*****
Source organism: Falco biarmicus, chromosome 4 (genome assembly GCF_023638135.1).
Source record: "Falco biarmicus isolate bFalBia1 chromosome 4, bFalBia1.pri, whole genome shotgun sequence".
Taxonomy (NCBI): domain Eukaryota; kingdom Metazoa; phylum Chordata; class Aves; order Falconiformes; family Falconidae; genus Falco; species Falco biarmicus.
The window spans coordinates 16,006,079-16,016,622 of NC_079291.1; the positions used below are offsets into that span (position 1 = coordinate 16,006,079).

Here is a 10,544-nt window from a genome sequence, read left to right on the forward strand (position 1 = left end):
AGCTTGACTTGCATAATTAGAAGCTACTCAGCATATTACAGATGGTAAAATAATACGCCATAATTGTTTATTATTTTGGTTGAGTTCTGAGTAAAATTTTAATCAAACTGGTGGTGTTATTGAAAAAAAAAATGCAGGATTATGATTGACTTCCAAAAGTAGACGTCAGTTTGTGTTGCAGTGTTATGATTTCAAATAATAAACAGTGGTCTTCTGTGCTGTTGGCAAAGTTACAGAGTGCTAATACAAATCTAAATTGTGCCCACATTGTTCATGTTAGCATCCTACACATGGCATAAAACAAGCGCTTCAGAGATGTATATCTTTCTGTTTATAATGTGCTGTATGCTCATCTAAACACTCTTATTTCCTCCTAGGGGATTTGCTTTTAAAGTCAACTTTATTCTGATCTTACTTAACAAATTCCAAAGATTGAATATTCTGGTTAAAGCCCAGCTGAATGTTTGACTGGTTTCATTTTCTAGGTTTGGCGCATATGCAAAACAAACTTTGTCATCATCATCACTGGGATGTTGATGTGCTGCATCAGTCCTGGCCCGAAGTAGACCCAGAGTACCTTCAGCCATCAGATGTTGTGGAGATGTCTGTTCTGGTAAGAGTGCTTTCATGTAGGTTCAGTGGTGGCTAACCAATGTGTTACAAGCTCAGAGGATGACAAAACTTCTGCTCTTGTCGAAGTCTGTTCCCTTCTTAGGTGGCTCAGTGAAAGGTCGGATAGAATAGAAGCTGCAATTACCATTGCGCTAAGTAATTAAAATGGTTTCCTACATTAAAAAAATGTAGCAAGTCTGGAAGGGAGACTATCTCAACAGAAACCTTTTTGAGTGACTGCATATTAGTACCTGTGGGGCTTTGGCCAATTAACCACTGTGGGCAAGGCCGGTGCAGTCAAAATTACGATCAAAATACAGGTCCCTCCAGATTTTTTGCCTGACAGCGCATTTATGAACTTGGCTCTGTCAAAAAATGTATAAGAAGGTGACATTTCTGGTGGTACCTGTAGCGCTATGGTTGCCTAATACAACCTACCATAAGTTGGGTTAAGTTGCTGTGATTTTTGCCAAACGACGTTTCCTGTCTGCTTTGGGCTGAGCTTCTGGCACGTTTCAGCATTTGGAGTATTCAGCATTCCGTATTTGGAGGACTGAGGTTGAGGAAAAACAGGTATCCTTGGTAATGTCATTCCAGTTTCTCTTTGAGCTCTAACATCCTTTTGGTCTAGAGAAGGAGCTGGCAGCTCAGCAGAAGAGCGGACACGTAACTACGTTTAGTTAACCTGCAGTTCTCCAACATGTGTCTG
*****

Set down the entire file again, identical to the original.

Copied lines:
Source organism: Falco biarmicus, chromosome 4 (genome assembly GCF_023638135.1).
Source record: "Falco biarmicus isolate bFalBia1 chromosome 4, bFalBia1.pri, whole genome shotgun sequence".
Taxonomy (NCBI): domain Eukaryota; kingdom Metazoa; phylum Chordata; class Aves; order Falconiformes; family Falconidae; genus Falco; species Falco biarmicus.
The window spans coordinates 16,006,079-16,016,622 of NC_079291.1; the positions used below are offsets into that span (position 1 = coordinate 16,006,079).

Here is a 10,544-nt window from a genome sequence, read left to right on the forward strand (position 1 = left end):
AGCTTGACTTGCATAATTAGAAGCTACTCAGCATATTACAGATGGTAAAATAATACGCCATAATTGTTTATTATTTTGGTTGAGTTCTGAGTAAAATTTTAATCAAACTGGTGGTGTTATTGAAAAAAAAAATGCAGGATTATGATTGACTTCCAAAAGTAGACGTCAGTTTGTGTTGCAGTGTTATGATTTCAAATAATAAACAGTGGTCTTCTGTGCTGTTGGCAAAGTTACAGAGTGCTAATACAAATCTAAATTGTGCCCACATTGTTCATGTTAGCATCCTACACATGGCATAAAACAAGCGCTTCAGAGATGTATATCTTTCTGTTTATAATGTGCTGTATGCTCATCTAAACACTCTTATTTCCTCCTAGGGGATTTGCTTTTAAAGTCAACTTTATTCTGATCTTACTTAACAAATTCCAAAGATTGAATATTCTGGTTAAAGCCCAGCTGAATGTTTGACTGGTTTCATTTTCTAGGTTTGGCGCATATGCAAAACAAACTTTGTCATCATCATCACTGGGATGTTGATGTGCTGCATCAGTCCTGGCCCGAAGTAGACCCAGAGTACCTTCAGCCATCAGATGTTGTGGAGATGTCTGTTCTGGTAAGAGTGCTTTCATGTAGGTTCAGTGGTGGCTAACCAATGTGTTACAAGCTCAGAGGATGACAAAACTTCTGCTCTTGTCGAAGTCTGTTCCCTTCTTAGGTGGCTCAGTGAAAGGTCGGATAGAATAGAAGCTGCAATTACCATTGCGCTAAGTAATTAAAATGGTTTCCTACATTAAAAAAATGTAGCAAGTCTGGAAGGGAGACTATCTCAACAGAAACCTTTTTGAGTGACTGCATATTAGTACCTGTGGGGCTTTGGCCAATTAACCACTGTGGGCAAGGCCGGTGCAGTCAAAATTACGATCAAAATACAGGTCCCTCCAGATTTTTTGCCTGACAGCGCATTTATGAACTTGGCTCTGTCAAAAAATGTATAAGAAGGTGACATTTCTGGTGGTACCTGTAGCGCTATGGTTGCCTAATACAACCTACCATAAGTTGGGTTAAGTTGCTGTGATTTTTGCCAAACGACGTTTCCTGTCTGCTTTGGGCTGAGCTTCTGGCACGTTTCAGCATTTGGAGTATTCAGCATTCCGTATTTGGAGGACTGAGGTTGAGGAAAAACAGGTATCCTTGGTAATGTCATTCCAGTTTCTCTTTGAGCTCTAACATCCTTTTGGTCTAGAGAAGGAGCTGGCAGCTCAGCAGAAGAGCGGACACGTAACTACGTTTAGTTAACCTGCAGTTCTCCAACATGTGTCTG